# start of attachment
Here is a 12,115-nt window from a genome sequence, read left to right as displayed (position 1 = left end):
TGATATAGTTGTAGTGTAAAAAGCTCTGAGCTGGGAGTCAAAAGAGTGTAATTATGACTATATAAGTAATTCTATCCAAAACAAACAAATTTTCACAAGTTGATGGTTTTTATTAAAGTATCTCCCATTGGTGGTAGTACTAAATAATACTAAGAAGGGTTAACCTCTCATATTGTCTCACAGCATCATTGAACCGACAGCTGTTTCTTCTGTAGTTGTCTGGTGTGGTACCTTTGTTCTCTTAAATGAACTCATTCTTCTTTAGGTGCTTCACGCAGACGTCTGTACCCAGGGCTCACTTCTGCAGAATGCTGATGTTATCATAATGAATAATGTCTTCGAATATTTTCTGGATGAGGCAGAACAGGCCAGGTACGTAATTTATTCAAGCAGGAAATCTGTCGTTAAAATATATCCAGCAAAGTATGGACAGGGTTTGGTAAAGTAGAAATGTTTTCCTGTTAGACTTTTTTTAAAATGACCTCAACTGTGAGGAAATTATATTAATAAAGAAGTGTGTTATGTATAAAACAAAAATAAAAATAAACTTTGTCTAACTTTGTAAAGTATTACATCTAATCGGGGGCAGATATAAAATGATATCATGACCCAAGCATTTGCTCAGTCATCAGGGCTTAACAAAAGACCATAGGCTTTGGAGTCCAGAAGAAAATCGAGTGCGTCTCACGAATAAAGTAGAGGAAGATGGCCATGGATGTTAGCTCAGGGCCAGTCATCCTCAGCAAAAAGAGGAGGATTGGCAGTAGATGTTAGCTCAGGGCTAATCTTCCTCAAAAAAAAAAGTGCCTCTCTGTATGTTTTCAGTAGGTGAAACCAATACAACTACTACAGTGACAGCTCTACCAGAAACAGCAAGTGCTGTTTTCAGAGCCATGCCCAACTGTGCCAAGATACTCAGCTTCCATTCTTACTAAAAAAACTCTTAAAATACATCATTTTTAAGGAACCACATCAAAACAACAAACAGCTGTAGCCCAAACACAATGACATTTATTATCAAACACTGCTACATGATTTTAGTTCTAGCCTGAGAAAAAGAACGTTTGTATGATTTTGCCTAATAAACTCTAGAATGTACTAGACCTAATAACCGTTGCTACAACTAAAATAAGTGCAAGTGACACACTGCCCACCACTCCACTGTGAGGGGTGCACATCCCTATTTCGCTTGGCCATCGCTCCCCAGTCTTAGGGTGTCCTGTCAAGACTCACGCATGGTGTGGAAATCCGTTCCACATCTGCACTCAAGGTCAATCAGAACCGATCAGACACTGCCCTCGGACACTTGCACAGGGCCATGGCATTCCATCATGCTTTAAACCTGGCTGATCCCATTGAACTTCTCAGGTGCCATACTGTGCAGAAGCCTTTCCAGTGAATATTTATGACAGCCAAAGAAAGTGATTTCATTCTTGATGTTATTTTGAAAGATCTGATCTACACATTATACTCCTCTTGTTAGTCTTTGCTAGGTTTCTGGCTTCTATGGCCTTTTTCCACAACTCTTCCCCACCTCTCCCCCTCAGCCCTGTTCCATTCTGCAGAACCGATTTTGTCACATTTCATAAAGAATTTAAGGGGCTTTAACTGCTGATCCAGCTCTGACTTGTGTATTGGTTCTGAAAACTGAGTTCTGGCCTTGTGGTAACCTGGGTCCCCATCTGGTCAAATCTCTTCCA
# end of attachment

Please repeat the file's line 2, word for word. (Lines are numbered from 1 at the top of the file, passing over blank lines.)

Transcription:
TGATATAGTTGTAGTGTAAAAAGCTCTGAGCTGGGAGTCAAAAGAGTGTAATTATGACTATATAAGTAATTCTATCCAAAACAAACAAATTTTCACAAGTTGATGGTTTTTATTAAAGTATCTCCCATTGGTGGTAGTACTAAATAATACTAAGAAGGGTTAACCTCTCATATTGTCTCACAGCATCATTGAACCGACAGCTGTTTCTTCTGTAGTTGTCTGGTGTGGTACCTTTGTTCTCTTAAATGAACTCATTCTTCTTTAGGTGCTTCACGCAGACGTCTGTACCCAGGGCTCACTTCTGCAGAATGCTGATGTTATCATAATGAATAATGTCTTCGAATATTTTCTGGATGAGGCAGAACAGGCCAGGTACGTAATTTATTCAAGCAGGAAATCTGTCGTTAAAATATATCCAGCAAAGTATGGACAGGGTTTGGTAAAGTAGAAATGTTTTCCTGTTAGACTTTTTTTAAAATGACCTCAACTGTGAGGAAATTATATTAATAAAGAAGTGTGTTATGTATAAAACAAAAATAAAAATAAACTTTGTCTAACTTTGTAAAGTATTACATCTAATCGGGGGCAGATATAAAATGATATCATGACCCAAGCATTTGCTCAGTCATCAGGGCTTAACAAAAGACCATAGGCTTTGGAGTCCAGAAGAAAATCGAGTGCGTCTCACGAATAAAGTAGAGGAAGATGGCCATGGATGTTAGCTCAGGGCCAGTCATCCTCAGCAAAAAGAGGAGGATTGGCAGTAGATGTTAGCTCAGGGCTAATCTTCCTCAAAAAAAAAAGTGCCTCTCTGTATGTTTTCAGTAGGTGAAACCAATACAACTACTACAGTGACAGCTCTACCAGAAACAGCAAGTGCTGTTTTCAGAGCCATGCCCAACTGTGCCAAGATACTCAGCTTCCATTCTTACTAAAAAAACTCTTAAAATACATCATTTTTAAGGAACCACATCAAAACAACAAACAGCTGTAGCCCAAACACAATGACATTTATTATCAAACACTGCTACATGATTTTAGTTCTAGCCTGAGAAAAAGAACGTTTGTATGATTTTGCCTAATAAACTCTAGAATGTACTAGACCTAATAACCGTTGCTACAACTAAAATAAGTGCAAGTGACACACTGCCCACCACTCCACTGTGAGGGGTGCACATCCCTATTTCGCTTGGCCATCGCTCCCCAGTCTTAGGGTGTCCTGTCAAGACTCACGCATGGTGTGGAAATCCGTTCCACATCTGCACTCAAGGTCAATCAGAACCGATCAGACACTGCCCTCGGACACTTGCACAGGGCCATGGCATTCCATCATGCTTTAAACCTGGCTGATCCCATTGAACTTCTCAGGTGCCATACTGTGCAGAAGCCTTTCCAGTGAATATTTATGACAGCCAAAGAAAGTGATTTCATTCTTGATGTTATTTTGAAAGATCTGATCTACACATTATACTCCTCTTGTTAGTCTTTGCTAGGTTTCTGGCTTCTATGGCCTTTTTCCACAACTCTTCCCCACCTCTCCCCCTCAGCCCTGTTCCATTCTGCAGAACCGATTTTGTCACATTTCATAAAGAATTTAAGGGGCTTTAACTGCTGATCCAGCTCTGACTTGTGTATTGGTTCTGAAAACTGAGTTCTGGCCTTGTGGTAACCTGGGTCCCCATCTGGTCAAATCTCTTCCA